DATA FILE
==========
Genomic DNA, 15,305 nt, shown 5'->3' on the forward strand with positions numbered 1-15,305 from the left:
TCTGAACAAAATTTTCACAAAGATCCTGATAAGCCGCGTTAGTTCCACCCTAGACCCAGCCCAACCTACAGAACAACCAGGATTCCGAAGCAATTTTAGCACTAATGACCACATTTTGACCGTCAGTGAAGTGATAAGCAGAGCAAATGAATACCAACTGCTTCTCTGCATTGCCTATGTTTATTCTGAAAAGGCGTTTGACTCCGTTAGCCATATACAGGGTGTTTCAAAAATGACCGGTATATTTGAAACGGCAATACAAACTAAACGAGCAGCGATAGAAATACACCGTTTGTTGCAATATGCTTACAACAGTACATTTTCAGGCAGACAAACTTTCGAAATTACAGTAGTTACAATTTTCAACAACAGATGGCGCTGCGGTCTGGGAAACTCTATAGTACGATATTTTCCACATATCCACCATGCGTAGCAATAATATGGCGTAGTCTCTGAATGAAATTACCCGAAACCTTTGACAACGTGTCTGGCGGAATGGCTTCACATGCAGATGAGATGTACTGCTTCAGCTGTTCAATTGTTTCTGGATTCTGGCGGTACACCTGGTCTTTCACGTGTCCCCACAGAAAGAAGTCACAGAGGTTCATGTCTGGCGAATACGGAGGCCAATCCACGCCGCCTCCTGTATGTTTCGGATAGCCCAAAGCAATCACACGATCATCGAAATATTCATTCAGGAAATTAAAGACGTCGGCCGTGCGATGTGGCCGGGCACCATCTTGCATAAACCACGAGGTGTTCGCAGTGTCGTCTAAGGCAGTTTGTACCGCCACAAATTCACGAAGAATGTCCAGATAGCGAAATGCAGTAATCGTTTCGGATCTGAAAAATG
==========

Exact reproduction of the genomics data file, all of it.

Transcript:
Genomic DNA, 15,305 nt, shown 5'->3' on the forward strand with positions numbered 1-15,305 from the left:
TCTGAACAAAATTTTCACAAAGATCCTGATAAGCCGCGTTAGTTCCACCCTAGACCCAGCCCAACCTACAGAACAACCAGGATTCCGAAGCAATTTTAGCACTAATGACCACATTTTGACCGTCAGTGAAGTGATAAGCAGAGCAAATGAATACCAACTGCTTCTCTGCATTGCCTATGTTTATTCTGAAAAGGCGTTTGACTCCGTTAGCCATATACAGGGTGTTTCAAAAATGACCGGTATATTTGAAACGGCAATACAAACTAAACGAGCAGCGATAGAAATACACCGTTTGTTGCAATATGCTTACAACAGTACATTTTCAGGCAGACAAACTTTCGAAATTACAGTAGTTACAATTTTCAACAACAGATGGCGCTGCGGTCTGGGAAACTCTATAGTACGATATTTTCCACATATCCACCATGCGTAGCAATAATATGGCGTAGTCTCTGAATGAAATTACCCGAAACCTTTGACAACGTGTCTGGCGGAATGGCTTCACATGCAGATGAGATGTACTGCTTCAGCTGTTCAATTGTTTCTGGATTCTGGCGGTACACCTGGTCTTTCACGTGTCCCCACAGAAAGAAGTCACAGAGGTTCATGTCTGGCGAATACGGAGGCCAATCCACGCCGCCTCCTGTATGTTTCGGATAGCCCAAAGCAATCACACGATCATCGAAATATTCATTCAGGAAATTAAAGACGTCGGCCGTGCGATGTGGCCGGGCACCATCTTGCATAAACCACGAGGTGTTCGCAGTGTCGTCTAAGGCAGTTTGTACCGCCACAAATTCACGAAGAATGTCCAGATAGCGAAATGCAGTAATCGTTTCGGATCTGAAAAATG